Canada and European Union Bans American Horsemeat
Europeans focus on food safety issue -- no more poisoned American horse meat
Hitchcock, TX (PRWEB) August 8, 2009 -- For decades, the gourmet diners of Europe and Japan have eaten American horse meat poisoned by chemical contamination. The horse flesh exporting by unscrupulous producers and horse slaughter plants will come to an end in April of 2010. The new rules enacted by the European Union will mandate chemical free horse meat entering those countries.
American horses are routinely given powerful chemicals prohibited for human consumption such as wormers, Phenylbutazone (Bute), and a host of other deadly medications which are life giving to a horse but cause serious medical issues when ingested by humans. Like DDT, banned for similar reasons, some of these compounds such as Bute remain in a horse's body long after administered. Studies indicate medical issues such as birth defects, anemia, and cancer are brought on when these dangerous chemicals are consumed by humans.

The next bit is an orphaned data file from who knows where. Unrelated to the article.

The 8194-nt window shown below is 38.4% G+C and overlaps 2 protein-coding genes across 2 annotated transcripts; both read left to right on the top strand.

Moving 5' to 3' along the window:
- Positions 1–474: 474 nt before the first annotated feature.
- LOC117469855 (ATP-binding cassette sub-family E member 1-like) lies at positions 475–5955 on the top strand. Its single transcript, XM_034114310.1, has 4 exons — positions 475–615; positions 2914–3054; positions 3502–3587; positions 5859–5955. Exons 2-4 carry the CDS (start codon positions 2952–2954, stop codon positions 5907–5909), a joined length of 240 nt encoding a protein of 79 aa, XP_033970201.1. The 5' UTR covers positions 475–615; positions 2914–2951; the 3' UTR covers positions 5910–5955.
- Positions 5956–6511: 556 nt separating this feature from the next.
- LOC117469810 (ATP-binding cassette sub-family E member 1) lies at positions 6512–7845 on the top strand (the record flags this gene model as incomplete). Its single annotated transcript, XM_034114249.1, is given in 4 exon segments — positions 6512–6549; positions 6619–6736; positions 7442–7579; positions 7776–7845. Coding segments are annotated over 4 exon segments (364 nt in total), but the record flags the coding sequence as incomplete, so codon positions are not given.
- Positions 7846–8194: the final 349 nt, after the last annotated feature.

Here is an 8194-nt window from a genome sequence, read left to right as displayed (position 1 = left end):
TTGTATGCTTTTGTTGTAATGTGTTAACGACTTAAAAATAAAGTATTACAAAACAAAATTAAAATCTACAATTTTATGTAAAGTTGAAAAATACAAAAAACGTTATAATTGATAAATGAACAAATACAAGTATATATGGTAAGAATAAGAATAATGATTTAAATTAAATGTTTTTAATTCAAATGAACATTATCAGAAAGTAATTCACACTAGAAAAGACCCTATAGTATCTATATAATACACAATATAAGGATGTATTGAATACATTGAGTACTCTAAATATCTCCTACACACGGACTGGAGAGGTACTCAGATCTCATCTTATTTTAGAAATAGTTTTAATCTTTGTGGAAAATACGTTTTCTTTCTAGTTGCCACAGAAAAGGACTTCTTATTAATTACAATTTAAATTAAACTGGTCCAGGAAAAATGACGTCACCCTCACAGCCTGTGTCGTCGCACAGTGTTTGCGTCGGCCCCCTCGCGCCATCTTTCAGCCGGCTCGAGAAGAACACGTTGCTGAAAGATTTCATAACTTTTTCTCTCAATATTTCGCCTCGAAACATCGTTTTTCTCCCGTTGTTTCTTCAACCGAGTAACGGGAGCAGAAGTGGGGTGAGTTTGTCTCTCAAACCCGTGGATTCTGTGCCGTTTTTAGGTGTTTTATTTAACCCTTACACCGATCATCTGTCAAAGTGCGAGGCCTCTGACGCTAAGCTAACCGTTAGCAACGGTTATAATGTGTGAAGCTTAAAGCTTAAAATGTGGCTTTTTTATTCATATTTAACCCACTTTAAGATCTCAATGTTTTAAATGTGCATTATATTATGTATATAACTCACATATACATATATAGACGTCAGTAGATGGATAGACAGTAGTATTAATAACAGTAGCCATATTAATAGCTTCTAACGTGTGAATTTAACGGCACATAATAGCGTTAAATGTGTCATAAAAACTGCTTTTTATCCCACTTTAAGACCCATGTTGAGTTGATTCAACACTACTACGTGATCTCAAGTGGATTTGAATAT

The ban was quietly announced by the Canadian Food Inspection Agency in late July. It quickly exploded across the Internet as news of it made its way to anti-slaughter websites and finally to mainstream equine media worldwide. With the new ban in place, the slaughter of horses exposed to these drugs will stop and the production of commercially available horse meat will grind to a halt.